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Show Your US 1851-57 Imperforate Stamps

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Posted 05/21/2020   8:14 pm  Show Profile Bookmark this reply Add Classic Coins to your friends list  Get a Link to this Reply
I find it interesting to find CDS cancels that have the day or month (or both) inverted because the postal clerk inserted one or both of the plugs upside down. Presumably they quickly corrected the situation when this happened, because these error cancels seem pretty scarce for the 1851-57 series.

BakerJ had one of these in his group image.

Inverted day and month:


Inverted day only:


Inverted month only:


. . . And one clerk completely forgot to put the date plugs in:
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Posted 05/22/2020   09:36 am  Show Profile Bookmark this reply Add Caper123 to your friends list  Get a Link to this Reply
This is one imperf that has baffled me. It certainly looks like what would have been a very nice 26A had it any perfs, separated border line (see upper left) and no top and bottom frame. But who would have done such a thing as trim it?


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Posted 05/22/2020   10:15 am  Show Profile Bookmark this reply Add Classic Coins to your friends list  Get a Link to this Reply
Some of the plate 6/7 #11s have very weak or missing top frame lines, but I would think part of the bottom frame line would show if this was from 6 or 7.

I can't tell if both frame lines go all the way to the bottom. If they do, could this be a trimmed top row #26 from position 10?
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Posted 05/22/2020   10:21 am  Show Profile Bookmark this reply Add stampcrow to your friends list  Get a Link to this Reply
My first thought was top row plate 6 or 7 also, and I would put it in the 10 position due to the large right side margin. Might be 10R6. The 10R6 example on the plating page shows a lite bottom frame line though.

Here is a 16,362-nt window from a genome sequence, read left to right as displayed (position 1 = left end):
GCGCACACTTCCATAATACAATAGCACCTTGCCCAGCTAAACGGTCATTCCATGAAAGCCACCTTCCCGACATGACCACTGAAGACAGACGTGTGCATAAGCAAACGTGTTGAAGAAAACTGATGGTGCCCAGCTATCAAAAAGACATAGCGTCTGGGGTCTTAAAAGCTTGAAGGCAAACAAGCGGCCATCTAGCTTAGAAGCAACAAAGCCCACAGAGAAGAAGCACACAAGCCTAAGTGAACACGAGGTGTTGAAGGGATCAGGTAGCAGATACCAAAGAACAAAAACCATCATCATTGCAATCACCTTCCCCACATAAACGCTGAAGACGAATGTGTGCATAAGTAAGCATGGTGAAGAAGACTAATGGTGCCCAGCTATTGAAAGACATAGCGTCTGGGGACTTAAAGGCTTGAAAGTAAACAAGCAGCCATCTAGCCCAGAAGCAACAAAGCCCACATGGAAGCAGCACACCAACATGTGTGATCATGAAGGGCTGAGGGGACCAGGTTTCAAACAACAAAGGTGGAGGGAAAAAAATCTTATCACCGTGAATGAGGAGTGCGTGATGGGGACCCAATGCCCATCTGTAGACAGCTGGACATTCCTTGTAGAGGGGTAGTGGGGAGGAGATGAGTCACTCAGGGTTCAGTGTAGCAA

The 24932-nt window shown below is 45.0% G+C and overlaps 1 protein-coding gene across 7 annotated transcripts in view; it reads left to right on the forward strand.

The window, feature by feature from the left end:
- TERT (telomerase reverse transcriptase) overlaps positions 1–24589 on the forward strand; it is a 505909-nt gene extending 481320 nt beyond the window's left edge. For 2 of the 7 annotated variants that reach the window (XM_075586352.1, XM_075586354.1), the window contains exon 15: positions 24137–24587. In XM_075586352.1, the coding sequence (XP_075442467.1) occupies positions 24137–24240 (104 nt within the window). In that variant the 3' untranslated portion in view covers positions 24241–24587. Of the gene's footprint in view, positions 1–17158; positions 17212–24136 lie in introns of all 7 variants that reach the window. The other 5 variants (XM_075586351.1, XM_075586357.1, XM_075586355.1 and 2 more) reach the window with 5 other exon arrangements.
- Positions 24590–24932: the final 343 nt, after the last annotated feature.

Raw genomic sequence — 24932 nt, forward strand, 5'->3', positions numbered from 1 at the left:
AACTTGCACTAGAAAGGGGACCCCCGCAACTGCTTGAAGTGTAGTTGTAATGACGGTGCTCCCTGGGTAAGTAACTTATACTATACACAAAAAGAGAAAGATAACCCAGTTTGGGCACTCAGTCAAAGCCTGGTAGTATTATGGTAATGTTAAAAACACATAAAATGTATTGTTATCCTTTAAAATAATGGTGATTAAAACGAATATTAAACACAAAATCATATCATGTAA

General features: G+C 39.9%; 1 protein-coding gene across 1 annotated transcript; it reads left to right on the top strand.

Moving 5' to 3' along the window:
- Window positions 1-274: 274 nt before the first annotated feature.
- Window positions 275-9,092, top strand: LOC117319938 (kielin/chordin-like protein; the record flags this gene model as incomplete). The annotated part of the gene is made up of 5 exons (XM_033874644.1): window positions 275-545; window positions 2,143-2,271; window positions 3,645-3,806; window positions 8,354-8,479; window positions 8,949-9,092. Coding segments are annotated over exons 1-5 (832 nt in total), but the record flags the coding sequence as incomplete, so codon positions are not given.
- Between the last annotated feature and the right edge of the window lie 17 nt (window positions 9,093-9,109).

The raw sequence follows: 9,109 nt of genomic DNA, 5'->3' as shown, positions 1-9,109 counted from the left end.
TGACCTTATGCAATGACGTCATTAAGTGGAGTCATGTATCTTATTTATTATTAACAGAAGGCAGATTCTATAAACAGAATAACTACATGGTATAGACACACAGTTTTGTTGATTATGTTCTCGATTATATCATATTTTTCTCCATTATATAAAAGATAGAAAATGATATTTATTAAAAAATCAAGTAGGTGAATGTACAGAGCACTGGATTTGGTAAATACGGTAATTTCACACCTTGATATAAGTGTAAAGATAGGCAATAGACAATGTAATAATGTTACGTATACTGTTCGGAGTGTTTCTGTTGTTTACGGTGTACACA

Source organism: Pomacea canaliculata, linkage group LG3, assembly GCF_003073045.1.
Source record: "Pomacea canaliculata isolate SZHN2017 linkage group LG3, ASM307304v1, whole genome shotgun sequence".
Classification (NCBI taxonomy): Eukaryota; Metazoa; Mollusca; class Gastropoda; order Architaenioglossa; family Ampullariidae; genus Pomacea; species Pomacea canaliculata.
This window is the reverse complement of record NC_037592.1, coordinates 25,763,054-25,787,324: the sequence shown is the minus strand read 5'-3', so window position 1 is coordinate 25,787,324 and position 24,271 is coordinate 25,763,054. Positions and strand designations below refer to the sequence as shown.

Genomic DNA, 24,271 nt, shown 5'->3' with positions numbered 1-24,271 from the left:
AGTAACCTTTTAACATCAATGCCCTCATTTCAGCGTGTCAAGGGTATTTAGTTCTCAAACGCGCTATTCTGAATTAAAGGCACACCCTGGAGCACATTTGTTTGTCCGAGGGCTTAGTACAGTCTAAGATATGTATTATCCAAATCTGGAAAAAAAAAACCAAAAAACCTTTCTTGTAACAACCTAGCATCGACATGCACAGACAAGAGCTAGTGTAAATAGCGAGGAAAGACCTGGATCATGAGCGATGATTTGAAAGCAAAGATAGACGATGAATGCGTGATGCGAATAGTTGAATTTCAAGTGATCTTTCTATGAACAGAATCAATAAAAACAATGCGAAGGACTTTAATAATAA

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Posted 05/22/2020   11:11 am  Show Profile Bookmark this reply Add Caper123 to your friends list  Get a Link to this Reply
The frame line for the stamp above shows in the upper left corner - separated from the lower of course.
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Posted 05/22/2020   11:14 am  Show Profile Bookmark this reply Add Chipshot to your friends list  Get a Link to this Reply
I see that I have an example of the gash on the shoulder and will ask for any comments as to its' other characteristics and another 3 cent version. I am also going to attach some of the 1 cent stamps that any information on would be appreciated. Last a 12 cent image. This is a most interesting topic, thank you all.





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Posted 05/22/2020   2:22 pm  Show Profile Bookmark this reply Add Classic Coins to your friends list  Get a Link to this Reply

Quote:
The frame line for the stamp above shows in the upper left corner

Thanks. I couldn't see that. To me that confirms, as you suspected, that your stamp a trimmed 26a. What a shame. It's a nice-looking stamp with a story to tell, though.
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Posted 05/22/2020   2:38 pm  Show Profile Bookmark this reply Add Classic Coins to your friends list  Get a Link to this Reply
Thanks for your feedback, Chipshot.

Your two one-centers are #9s. The second one looks like it could be a double transfer, but it's very difficult to tell without clearer images.